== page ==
Roadtripping

We haven’t been on a road trip in eight years. It feels like a lifetime, given that we used to do cross-province road trips two to three times a year over a span of eleven years. We drove from Edmonton, Prince George, and Lethbridge to Vancouver Island to see my mother-in-law and get a dose of the Coast before heading home again. From Edmonton we took Highway 16 in Alberta and switched to Highway 5…

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Seen Last Week

This past week has been a busy time in the garden, as we worked on getting the veggie garden beds ready for planting. Last week I wrote about turning over the cover crop, which we continued to do this week. However, we also discovered that several of the raised beds need to be fixed because they are bursting at the seams and the wood is rotting, so there is extra work to be done before…

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Gardening Thoughts

The other day I was digging in the garden, turning over the cover crop in the raised beds and burying it under a layer of soil. It’s slow work – pulling up a strip of cover crop, digging up the soil underneath it, laying the cover crop green side down in the trench and then covering it up again with soil. It’s also physical work – lots of stomping on the shovel, bending over, and…

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Measuring Winter Snow

Researchers at the University of Saskatchewan recently announced that they had solved the problem of numerically modelling snow distribution over large, topographically complex alpine areas, using a model called the Canadian Hydrological Model (CHM). Why is this important? Snowpack is critical for our spring water supplies, and plays a role in spring flooding. If we can accurately measure how much snow is on the ground just before the melt season begins, we can determine how…

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Spring 2021

Daylight savings time has come and gone, and this weekend is the Spring Equinox (Saturday March 20th). I’ve been tidying up the garden and all sorts of things are sprouting: pulsatilla, irises, crocosmia, monarda, and daffodils. The garlic I planted last fall has all sprouted, and the cover crop in the raised vegetable garden beds is ready to be turned over. I’ve seen the first hummingbirds of spring, while the frogs in the marsh shout…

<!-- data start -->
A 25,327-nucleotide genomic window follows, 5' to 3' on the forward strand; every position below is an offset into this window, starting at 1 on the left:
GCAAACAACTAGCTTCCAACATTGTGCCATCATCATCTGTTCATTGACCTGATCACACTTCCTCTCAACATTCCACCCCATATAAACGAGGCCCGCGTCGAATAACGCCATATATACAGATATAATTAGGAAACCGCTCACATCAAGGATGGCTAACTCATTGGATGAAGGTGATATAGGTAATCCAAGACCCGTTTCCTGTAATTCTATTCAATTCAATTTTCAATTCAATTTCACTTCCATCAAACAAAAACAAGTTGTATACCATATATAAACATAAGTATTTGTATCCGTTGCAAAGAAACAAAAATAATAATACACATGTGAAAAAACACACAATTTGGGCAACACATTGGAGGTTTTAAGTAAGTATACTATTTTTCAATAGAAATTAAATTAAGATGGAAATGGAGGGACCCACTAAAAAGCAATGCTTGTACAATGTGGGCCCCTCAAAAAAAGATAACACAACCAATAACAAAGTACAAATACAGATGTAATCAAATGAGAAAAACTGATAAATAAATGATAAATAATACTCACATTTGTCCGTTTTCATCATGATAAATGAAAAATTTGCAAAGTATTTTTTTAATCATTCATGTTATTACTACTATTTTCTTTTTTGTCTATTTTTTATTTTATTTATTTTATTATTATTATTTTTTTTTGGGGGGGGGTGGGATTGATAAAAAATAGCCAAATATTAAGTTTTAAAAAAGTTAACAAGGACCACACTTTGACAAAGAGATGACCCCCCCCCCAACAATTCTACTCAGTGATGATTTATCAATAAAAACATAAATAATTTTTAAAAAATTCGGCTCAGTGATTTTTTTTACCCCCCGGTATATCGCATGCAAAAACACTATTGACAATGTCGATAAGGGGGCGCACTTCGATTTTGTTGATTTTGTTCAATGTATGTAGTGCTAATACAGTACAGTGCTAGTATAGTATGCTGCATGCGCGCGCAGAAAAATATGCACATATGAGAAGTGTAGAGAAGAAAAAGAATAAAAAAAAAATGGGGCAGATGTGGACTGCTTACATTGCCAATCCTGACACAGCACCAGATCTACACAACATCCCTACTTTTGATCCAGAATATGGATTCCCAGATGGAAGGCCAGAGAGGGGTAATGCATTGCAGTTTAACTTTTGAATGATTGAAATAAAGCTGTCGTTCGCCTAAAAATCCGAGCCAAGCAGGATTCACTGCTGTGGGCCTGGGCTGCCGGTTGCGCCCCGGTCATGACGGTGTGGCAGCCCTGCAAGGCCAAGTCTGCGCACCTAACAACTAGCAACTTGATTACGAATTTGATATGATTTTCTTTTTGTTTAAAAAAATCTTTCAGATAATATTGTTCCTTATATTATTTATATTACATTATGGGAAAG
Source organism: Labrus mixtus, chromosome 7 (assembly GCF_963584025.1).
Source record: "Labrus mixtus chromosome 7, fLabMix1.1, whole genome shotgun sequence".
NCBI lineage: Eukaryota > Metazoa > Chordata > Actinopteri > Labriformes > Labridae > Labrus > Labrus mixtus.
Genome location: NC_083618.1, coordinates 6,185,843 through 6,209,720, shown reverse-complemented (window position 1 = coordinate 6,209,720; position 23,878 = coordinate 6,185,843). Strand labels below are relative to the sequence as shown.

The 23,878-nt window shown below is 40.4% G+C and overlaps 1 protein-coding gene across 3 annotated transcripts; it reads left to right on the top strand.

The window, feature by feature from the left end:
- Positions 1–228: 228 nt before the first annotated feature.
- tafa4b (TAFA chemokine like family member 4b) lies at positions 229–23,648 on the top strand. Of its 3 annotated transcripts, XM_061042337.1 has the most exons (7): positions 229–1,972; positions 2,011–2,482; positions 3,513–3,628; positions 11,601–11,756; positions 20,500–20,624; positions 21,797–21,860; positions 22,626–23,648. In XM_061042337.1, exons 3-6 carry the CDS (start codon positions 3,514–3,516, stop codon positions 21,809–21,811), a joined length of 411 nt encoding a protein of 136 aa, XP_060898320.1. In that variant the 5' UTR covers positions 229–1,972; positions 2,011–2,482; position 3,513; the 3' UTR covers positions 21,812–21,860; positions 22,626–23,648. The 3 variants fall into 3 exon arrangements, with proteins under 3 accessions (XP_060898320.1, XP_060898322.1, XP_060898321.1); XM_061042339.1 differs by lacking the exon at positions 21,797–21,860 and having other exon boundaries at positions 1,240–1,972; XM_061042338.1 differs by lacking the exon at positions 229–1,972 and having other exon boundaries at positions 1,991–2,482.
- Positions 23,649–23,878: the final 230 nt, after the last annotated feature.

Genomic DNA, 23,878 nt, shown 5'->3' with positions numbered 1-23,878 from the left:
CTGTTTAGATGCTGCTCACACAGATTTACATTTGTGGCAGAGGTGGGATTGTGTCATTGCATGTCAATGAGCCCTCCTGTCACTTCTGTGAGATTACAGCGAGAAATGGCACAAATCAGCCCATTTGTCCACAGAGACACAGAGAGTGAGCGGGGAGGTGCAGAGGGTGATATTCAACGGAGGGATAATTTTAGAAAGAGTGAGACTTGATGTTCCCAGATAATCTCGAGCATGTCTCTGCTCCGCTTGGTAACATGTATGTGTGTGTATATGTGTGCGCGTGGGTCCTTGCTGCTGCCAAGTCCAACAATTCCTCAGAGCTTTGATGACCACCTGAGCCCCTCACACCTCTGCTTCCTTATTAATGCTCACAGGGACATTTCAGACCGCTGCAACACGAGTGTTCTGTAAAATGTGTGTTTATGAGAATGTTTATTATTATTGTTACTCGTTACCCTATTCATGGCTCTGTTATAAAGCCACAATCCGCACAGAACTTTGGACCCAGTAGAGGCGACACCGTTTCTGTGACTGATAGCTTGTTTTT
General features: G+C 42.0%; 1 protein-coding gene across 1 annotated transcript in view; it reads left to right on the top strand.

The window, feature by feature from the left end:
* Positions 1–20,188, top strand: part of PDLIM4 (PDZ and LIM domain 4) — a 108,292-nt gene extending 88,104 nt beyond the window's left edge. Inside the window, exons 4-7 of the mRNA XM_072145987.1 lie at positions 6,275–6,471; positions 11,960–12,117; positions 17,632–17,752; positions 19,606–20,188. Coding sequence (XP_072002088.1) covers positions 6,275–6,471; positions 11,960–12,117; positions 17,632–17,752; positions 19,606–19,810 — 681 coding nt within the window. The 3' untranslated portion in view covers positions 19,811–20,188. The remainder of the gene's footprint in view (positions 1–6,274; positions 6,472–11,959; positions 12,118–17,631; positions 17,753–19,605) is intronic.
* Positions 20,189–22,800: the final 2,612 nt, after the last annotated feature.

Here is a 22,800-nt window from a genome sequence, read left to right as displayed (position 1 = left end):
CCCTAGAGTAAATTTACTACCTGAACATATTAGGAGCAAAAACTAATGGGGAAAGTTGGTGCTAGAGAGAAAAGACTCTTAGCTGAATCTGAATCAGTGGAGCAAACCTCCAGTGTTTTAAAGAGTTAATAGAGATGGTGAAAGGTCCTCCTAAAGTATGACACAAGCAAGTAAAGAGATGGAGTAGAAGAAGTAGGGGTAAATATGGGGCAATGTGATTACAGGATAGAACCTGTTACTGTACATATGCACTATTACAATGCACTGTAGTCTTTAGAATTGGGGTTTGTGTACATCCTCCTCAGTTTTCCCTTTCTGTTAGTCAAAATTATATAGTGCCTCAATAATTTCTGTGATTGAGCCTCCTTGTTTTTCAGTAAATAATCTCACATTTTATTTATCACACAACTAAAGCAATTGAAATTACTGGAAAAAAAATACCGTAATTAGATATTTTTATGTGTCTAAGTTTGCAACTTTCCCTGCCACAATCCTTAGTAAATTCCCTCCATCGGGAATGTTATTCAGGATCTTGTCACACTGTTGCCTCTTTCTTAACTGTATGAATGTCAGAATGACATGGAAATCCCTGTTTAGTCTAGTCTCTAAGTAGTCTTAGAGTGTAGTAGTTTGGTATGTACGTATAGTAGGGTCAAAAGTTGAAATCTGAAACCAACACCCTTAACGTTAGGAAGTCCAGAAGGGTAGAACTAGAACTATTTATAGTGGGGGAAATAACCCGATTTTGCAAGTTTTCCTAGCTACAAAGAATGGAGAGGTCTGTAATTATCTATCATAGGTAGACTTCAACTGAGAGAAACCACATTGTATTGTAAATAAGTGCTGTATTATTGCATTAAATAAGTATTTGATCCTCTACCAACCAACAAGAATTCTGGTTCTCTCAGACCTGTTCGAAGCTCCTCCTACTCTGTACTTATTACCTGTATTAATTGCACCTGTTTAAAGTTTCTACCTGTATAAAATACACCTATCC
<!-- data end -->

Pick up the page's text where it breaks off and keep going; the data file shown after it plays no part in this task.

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Changing Currents in the North Atlantic

A recently published paper suggests that the Atlantic Meridional Overturning Circulation (AMOC) (also called the Gulf Stream System) is slowing down. What is the AMOC? It’s a current that brings warm waters up to the North Atlantic from the Gulf Stream, then sinks and heads south as the water gets colder, saltier, and denser. Like a conveyor belt, it pulls warm water north as it sinks, bringing mild winters to places like the UK and…

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Beginning Again

This past weekend I read Suleika Jaouad’s book Between Two Kingdoms: A Memoir of a Life Interrupted. It follows Jaouad on her four-year journey through leukemia and a bone marrow transfusion in her early 20s. As part of her illness journey, she wrote a column for The New York Times about being young and having cancer, and how clinicians could have dealt with her illness in a way that better addressed her demographic. For example,…

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The Mystery of Snow Worms

Last week during the cold spell we had two feet of snow in the yard. I went out with the dogs on Sunday morning and saw lots of worms on top of the snow – very thin, tan/mustard-coloured, and mostly coiled up. They were everywhere in our big yard – mainly on the paths we’d walked through the snow, but also on the undisturbed snow surface. I’d heard of ice worms, which live on glaciers,…

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Polar Vortex or Not?

This week Texas has seen rolling power outages, some for as long as 10 hours, as unseasonably cold weather blankets the state and demand for power for heating surges. Here on the West Coast, we’ve had below zero temperatures and over 45 cm of snow, while the cold weather has hammered the Prairie provinces with temperatures in the -40⁰C range. A strong cold front has dropped down the centre of North America, reaching as far…

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Polar Vortex or Not?

This week Texas has seen rolling power outages, some for as long as 10 hours, as unseasonably cold weather blankets the state and demand for power for heating surges. Here on the West Coast, we’ve had below zero temperatures and over 45 cm of snow, while the cold weather has hammered the Prairie provinces with temperatures in the -40⁰C range. A strong cold front has dropped down the centre of North America, reaching as far…

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